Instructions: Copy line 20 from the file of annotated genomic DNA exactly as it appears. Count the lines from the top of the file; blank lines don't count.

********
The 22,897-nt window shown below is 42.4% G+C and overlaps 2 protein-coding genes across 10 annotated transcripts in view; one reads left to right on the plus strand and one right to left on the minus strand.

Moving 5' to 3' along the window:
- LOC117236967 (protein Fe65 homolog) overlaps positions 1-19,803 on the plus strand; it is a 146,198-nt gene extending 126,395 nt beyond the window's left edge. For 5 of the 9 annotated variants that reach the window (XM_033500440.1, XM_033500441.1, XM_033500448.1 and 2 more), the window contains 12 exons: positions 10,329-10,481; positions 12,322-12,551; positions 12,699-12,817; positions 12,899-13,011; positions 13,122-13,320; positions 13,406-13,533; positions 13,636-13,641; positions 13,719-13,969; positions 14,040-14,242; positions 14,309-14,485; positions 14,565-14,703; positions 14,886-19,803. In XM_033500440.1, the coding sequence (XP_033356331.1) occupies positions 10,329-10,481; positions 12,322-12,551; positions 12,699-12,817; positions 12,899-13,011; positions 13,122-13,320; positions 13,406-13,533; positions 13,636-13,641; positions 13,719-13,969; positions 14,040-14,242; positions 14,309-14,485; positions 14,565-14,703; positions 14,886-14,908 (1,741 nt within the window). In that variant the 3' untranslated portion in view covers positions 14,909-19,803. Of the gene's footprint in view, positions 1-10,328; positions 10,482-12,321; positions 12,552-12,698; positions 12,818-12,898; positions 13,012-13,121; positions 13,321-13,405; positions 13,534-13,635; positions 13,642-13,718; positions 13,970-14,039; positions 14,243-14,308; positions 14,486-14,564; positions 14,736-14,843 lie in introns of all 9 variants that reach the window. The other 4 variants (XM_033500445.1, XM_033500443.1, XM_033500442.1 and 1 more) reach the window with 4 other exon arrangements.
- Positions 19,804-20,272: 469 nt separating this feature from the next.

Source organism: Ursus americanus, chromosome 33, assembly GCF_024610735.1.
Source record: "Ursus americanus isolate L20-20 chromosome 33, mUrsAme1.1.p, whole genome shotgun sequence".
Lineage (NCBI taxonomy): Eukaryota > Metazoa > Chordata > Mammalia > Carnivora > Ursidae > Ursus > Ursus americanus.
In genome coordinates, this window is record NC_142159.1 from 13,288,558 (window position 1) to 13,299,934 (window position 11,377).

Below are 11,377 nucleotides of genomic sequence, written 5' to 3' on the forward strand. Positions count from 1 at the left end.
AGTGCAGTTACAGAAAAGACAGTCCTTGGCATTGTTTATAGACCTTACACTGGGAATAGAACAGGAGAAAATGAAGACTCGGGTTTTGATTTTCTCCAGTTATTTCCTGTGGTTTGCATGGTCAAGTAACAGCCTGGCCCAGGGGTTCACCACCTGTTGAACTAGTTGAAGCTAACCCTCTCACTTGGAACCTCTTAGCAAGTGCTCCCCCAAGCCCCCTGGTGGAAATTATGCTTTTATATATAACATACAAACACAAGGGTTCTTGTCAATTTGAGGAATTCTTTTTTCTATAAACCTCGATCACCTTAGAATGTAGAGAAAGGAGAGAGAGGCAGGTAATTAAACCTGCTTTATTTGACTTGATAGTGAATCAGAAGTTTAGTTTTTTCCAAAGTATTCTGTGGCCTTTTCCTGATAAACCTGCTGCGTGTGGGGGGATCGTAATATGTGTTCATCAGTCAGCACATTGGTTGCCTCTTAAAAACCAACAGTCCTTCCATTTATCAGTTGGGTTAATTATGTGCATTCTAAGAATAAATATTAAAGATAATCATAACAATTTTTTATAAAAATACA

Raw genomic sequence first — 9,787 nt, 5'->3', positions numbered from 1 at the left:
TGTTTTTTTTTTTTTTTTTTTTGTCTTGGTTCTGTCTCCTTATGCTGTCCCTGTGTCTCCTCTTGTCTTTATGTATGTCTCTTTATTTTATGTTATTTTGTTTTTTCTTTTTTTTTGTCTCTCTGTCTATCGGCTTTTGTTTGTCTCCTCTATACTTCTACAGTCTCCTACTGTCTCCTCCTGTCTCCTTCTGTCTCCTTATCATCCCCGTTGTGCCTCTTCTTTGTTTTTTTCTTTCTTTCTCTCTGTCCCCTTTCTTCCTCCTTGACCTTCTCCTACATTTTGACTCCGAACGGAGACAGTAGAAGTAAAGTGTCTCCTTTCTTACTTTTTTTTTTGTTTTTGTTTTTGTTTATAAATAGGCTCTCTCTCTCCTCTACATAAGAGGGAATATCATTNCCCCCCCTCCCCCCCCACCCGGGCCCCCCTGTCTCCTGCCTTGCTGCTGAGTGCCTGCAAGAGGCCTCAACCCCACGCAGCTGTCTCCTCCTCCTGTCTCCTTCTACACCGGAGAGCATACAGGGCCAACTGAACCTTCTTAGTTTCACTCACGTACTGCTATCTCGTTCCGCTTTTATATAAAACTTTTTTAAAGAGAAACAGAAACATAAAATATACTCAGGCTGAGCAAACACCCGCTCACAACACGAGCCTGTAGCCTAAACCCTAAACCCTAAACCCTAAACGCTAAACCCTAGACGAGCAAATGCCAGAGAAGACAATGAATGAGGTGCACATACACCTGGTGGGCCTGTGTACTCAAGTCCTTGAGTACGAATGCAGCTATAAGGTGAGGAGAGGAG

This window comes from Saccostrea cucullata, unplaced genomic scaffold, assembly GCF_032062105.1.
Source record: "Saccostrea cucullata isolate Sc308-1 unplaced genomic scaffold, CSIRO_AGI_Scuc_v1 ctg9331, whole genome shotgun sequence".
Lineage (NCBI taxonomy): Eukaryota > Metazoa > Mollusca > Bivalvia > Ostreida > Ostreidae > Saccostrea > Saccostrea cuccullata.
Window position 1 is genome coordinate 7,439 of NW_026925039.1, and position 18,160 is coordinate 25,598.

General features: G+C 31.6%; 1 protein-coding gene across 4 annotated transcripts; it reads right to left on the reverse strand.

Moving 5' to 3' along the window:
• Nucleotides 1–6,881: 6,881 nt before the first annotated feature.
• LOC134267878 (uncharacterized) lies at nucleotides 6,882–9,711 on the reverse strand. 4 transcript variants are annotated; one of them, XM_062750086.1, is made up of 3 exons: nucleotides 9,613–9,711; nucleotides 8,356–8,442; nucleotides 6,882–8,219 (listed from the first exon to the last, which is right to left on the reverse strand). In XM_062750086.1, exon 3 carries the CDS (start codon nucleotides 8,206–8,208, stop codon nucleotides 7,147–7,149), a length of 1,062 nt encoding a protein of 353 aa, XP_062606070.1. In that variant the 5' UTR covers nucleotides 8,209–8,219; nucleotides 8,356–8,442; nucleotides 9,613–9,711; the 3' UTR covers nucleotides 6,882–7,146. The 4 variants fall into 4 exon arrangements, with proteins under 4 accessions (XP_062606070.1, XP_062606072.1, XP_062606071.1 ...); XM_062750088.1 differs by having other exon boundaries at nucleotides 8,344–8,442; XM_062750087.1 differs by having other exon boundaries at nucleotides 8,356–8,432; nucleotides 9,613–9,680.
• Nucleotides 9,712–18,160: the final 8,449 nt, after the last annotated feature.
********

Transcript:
• LOC134267878 (uncharacterized) lies at nucleotides 6,882–9,711 on the reverse strand. 4 transcript variants are annotated; one of them, XM_062750086.1, is made up of 3 exons: nucleotides 9,613–9,711; nucleotides 8,356–8,442; nucleotides 6,882–8,219 (listed from the first exon to the last, which is right to left on the reverse strand). In XM_062750086.1, exon 3 carries the CDS (start codon nucleotides 8,206–8,208, stop codon nucleotides 7,147–7,149), a length of 1,062 nt encoding a protein of 353 aa, XP_062606070.1. In that variant the 5' UTR covers nucleotides 8,209–8,219; nucleotides 8,356–8,442; nucleotides 9,613–9,711; the 3' UTR covers nucleotides 6,882–7,146. The 4 variants fall into 4 exon arrangements, with proteins under 4 accessions (XP_062606070.1, XP_062606072.1, XP_062606071.1 ...); XM_062750088.1 differs by having other exon boundaries at nucleotides 8,344–8,442; XM_062750087.1 differs by having other exon boundaries at nucleotides 8,356–8,432; nucleotides 9,613–9,680.